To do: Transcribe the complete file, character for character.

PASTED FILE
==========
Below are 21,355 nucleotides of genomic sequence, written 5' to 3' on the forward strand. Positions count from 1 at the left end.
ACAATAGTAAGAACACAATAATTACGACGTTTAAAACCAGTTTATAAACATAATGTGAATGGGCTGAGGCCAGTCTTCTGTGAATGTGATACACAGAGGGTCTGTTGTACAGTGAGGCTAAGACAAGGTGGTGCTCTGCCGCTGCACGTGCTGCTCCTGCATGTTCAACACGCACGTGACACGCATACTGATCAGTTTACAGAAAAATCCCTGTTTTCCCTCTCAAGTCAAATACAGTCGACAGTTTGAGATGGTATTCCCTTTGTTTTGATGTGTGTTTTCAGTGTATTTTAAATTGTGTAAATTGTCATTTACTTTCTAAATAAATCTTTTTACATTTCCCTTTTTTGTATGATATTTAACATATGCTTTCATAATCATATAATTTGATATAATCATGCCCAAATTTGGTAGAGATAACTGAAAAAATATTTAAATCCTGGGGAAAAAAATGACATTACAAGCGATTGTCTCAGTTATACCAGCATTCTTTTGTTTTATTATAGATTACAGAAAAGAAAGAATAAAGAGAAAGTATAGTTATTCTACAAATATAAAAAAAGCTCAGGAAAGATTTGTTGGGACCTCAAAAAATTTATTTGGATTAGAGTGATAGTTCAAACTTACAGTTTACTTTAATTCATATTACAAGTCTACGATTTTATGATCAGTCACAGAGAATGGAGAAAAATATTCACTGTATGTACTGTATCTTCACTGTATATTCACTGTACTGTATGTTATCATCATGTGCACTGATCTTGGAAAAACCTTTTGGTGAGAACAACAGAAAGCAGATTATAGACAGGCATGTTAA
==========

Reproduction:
Below are 21,355 nucleotides of genomic sequence, written 5' to 3' on the forward strand. Positions count from 1 at the left end.
ACAATAGTAAGAACACAATAATTACGACGTTTAAAACCAGTTTATAAACATAATGTGAATGGGCTGAGGCCAGTCTTCTGTGAATGTGATACACAGAGGGTCTGTTGTACAGTGAGGCTAAGACAAGGTGGTGCTCTGCCGCTGCACGTGCTGCTCCTGCATGTTCAACACGCACGTGACACGCATACTGATCAGTTTACAGAAAAATCCCTGTTTTCCCTCTCAAGTCAAATACAGTCGACAGTTTGAGATGGTATTCCCTTTGTTTTGATGTGTGTTTTCAGTGTATTTTAAATTGTGTAAATTGTCATTTACTTTCTAAATAAATCTTTTTACATTTCCCTTTTTTGTATGATATTTAACATATGCTTTCATAATCATATAATTTGATATAATCATGCCCAAATTTGGTAGAGATAACTGAAAAAATATTTAAATCCTGGGGAAAAAAATGACATTACAAGCGATTGTCTCAGTTATACCAGCATTCTTTTGTTTTATTATAGATTACAGAAAAGAAAGAATAAAGAGAAAGTATAGTTATTCTACAAATATAAAAAAAGCTCAGGAAAGATTTGTTGGGACCTCAAAAAATTTATTTGGATTAGAGTGATAGTTCAAACTTACAGTTTACTTTAATTCATATTACAAGTCTACGATTTTATGATCAGTCACAGAGAATGGAGAAAAATATTCACTGTATGTACTGTATCTTCACTGTATATTCACTGTACTGTATGTTATCATCATGTGCACTGATCTTGGAAAAACCTTTTGGTGAGAACAACAGAAAGCAGATTATAGACAGGCATGTTAA